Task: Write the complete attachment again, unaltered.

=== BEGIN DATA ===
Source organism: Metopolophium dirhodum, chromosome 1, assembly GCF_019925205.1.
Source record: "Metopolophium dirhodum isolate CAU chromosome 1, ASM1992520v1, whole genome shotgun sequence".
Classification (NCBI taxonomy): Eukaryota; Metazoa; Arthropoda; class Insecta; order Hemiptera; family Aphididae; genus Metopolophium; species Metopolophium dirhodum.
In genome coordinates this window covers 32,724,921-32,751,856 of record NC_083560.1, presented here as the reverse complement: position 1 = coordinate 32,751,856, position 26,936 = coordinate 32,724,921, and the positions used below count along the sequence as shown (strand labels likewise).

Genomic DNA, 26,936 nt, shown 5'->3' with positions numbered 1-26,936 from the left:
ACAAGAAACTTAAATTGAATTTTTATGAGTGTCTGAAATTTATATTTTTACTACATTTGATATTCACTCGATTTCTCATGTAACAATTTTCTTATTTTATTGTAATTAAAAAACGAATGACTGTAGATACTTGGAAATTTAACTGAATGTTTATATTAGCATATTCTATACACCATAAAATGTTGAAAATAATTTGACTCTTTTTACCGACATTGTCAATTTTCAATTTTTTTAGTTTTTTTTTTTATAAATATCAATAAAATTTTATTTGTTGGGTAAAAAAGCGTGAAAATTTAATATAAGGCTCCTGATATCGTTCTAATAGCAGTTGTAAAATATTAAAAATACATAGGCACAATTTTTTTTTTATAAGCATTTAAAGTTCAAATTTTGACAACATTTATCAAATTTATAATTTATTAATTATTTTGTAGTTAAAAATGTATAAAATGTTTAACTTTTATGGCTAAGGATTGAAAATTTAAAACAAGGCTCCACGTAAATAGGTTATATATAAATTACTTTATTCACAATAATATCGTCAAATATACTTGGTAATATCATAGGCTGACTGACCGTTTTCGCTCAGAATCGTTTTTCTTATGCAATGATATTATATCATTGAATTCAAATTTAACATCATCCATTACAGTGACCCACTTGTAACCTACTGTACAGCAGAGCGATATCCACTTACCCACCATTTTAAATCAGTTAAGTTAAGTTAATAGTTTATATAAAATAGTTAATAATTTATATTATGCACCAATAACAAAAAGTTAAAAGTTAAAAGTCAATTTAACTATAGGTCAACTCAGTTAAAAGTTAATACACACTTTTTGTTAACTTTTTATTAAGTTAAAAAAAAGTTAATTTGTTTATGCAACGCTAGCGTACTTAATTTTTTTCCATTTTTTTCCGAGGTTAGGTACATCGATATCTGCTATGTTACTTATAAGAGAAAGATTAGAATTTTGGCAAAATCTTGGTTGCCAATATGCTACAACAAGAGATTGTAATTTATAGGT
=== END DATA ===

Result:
Source organism: Metopolophium dirhodum, chromosome 1, assembly GCF_019925205.1.
Source record: "Metopolophium dirhodum isolate CAU chromosome 1, ASM1992520v1, whole genome shotgun sequence".
Classification (NCBI taxonomy): Eukaryota; Metazoa; Arthropoda; class Insecta; order Hemiptera; family Aphididae; genus Metopolophium; species Metopolophium dirhodum.
In genome coordinates this window covers 32,724,921-32,751,856 of record NC_083560.1, presented here as the reverse complement: position 1 = coordinate 32,751,856, position 26,936 = coordinate 32,724,921, and the positions used below count along the sequence as shown (strand labels likewise).

Genomic DNA, 26,936 nt, shown 5'->3' with positions numbered 1-26,936 from the left:
ACAAGAAACTTAAATTGAATTTTTATGAGTGTCTGAAATTTATATTTTTACTACATTTGATATTCACTCGATTTCTCATGTAACAATTTTCTTATTTTATTGTAATTAAAAAACGAATGACTGTAGATACTTGGAAATTTAACTGAATGTTTATATTAGCATATTCTATACACCATAAAATGTTGAAAATAATTTGACTCTTTTTACCGACATTGTCAATTTTCAATTTTTTTAGTTTTTTTTTTTATAAATATCAATAAAATTTTATTTGTTGGGTAAAAAAGCGTGAAAATTTAATATAAGGCTCCTGATATCGTTCTAATAGCAGTTGTAAAATATTAAAAATACATAGGCACAATTTTTTTTTTATAAGCATTTAAAGTTCAAATTTTGACAACATTTATCAAATTTATAATTTATTAATTATTTTGTAGTTAAAAATGTATAAAATGTTTAACTTTTATGGCTAAGGATTGAAAATTTAAAACAAGGCTCCACGTAAATAGGTTATATATAAATTACTTTATTCACAATAATATCGTCAAATATACTTGGTAATATCATAGGCTGACTGACCGTTTTCGCTCAGAATCGTTTTTCTTATGCAATGATATTATATCATTGAATTCAAATTTAACATCATCCATTACAGTGACCCACTTGTAACCTACTGTACAGCAGAGCGATATCCACTTACCCACCATTTTAAATCAGTTAAGTTAAGTTAATAGTTTATATAAAATAGTTAATAATTTATATTATGCACCAATAACAAAAAGTTAAAAGTTAAAAGTCAATTTAACTATAGGTCAACTCAGTTAAAAGTTAATACACACTTTTTGTTAACTTTTTATTAAGTTAAAAAAAAGTTAATTTGTTTATGCAACGCTAGCGTACTTAATTTTTTTCCATTTTTTTCCGAGGTTAGGTACATCGATATCTGCTATGTTACTTATAAGAGAAAGATTAGAATTTTGGCAAAATCTTGGTTGCCAATATGCTACAACAAGAGATTGTAATTTATAGGT